For Christ and His Kingdom.
To be a place of challenge and rest.
Roots down, walls down.

Three threads; one fabric. I wonder, have you caught it? In each one is present the mystery of communion with God: namely that he stubbornly insists on including the others. The mystery of communion with God: that he stubbornly insists on including the others. Confession time. I like Christ, rest, and roots. Not as keen on Kingdom, challenge, and the loss of security and space that walls down represents. Still, one may have confidence that the Gospel is faithfully proclaimed and pursued where these seemingly distinct aims are held up together; where loving God is not separable from loving that which God loves.

In the most real sense, then, you and I celebrate one ministry because there’s only one ministry to share: that of receiving and witnessing the love of the Triune God -- Father, Son, and Spirit -- for his church and the world. Or as St. Paul better put it: we who are many are one, because we share of one bread.

Enough preaching.

I want to tell you, finally, about a fourth strange group of people: the odd mix of Search Committee and Vestry who helped discern God’s call to us in this place.

We met for the interview, here, in the Eucharist. Yvette and Mike Sullivan, at their home, graciously hosted the next leg of conversation where, over dinner, we prodded, explored hopes, wonders, and vision; I wondered what calling Rebekah and I might share with these strangers. I didn’t even fish!

So I listened, and prayed: Lord, what do they have in common? What is the heart of the life these Christians pursue?

“We are the Church,” you told me. “We cherish the reach of our small groups. We strive to reach out; to bring Christ to the world.” “We want opportunities for spiritual growth, spiritual mentorship with one another.” One of you said that “we want a pastor who’s OK making mistakes,” and sensing an opening, I quickly assured you I was good at making mistakes, but your deeper longing for the life not of right answers but of grace was conveyed. Then the words came. The words came like holy whispers of the Spirit; and it’s important, I think, that the words came from you:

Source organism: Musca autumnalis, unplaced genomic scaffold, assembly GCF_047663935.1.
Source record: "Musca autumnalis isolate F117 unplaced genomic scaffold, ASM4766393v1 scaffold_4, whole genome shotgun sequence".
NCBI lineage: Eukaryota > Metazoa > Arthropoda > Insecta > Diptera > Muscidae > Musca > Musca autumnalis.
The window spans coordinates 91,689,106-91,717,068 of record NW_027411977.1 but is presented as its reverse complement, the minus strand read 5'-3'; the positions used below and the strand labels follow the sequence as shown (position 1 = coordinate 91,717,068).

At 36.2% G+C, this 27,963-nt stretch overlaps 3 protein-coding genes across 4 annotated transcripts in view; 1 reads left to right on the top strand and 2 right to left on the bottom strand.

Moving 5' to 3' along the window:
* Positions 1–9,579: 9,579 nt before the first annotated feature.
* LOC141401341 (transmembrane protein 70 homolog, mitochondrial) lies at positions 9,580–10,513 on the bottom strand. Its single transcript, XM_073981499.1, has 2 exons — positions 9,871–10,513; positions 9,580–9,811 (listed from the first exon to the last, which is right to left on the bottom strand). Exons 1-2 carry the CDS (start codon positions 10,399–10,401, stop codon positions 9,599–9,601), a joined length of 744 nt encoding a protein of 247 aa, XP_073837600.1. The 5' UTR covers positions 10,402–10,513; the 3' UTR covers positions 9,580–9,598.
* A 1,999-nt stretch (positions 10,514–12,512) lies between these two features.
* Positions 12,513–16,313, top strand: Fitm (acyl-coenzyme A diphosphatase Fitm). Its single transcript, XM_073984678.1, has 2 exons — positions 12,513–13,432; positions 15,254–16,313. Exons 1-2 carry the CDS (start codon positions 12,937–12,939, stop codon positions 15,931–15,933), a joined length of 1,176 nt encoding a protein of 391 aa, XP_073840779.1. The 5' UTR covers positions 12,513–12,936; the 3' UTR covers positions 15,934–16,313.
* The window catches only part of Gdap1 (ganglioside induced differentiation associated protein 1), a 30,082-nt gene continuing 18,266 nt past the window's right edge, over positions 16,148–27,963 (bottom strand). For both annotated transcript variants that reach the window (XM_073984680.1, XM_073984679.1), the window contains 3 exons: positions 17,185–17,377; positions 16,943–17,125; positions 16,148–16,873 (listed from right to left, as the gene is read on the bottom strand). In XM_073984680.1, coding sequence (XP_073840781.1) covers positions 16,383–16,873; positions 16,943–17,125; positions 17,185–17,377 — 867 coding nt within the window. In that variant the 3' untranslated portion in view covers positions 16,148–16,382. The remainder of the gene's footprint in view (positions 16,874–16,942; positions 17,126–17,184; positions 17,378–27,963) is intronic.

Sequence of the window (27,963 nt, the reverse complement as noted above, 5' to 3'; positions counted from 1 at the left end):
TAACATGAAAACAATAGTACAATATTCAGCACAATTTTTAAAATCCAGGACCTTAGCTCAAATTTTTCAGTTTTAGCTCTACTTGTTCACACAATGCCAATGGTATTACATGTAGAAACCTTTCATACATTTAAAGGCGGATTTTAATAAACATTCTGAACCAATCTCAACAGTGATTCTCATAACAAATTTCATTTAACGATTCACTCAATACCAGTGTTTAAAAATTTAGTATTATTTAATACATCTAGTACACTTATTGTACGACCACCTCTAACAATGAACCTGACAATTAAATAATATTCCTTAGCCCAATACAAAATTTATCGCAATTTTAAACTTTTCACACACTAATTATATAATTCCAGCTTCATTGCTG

Deeper, wider. Deeper, wider. That’s what I heard when I listened to you.

Deeper, the desire for every person who seeks God in this place to be able to pursue that relationship as deep, as far, as she has will to engage; knowing that depth like this requires the help of holy friends. Wider, the desire for us in this place to reach out, invite, stretch in grace, so that the world might know the same grace by which we pray to live.

Deeper, wider, ministering from the deep well of Christ’s love for us and for others.

For Christ and his Kingdom.
To be a place of challenge and rest.
Roots down, walls down.
Deeper and wider.

The resonance of your call with the two-part harmony of the faith I had come to know and enjoy was then -- and is now! -- resounding and clear. Yes, it is challenge, but this is the challenge for which you and I prayed! This challenge is the heart of what has brought us together. It’s the image of St Christopher bearing the child through the waters, knowing in the waters the presence of Christ. You and I, too, brought together by waters, the Spirit-drenched waters of baptism by which, with God’s help, we will continue to sing our new song: Deeper and wider. Into Christ; with the stranger; Alleluia!; forever. Deeper and wider, together, in the love of our God.

Friends, this calls for celebration.

Amen.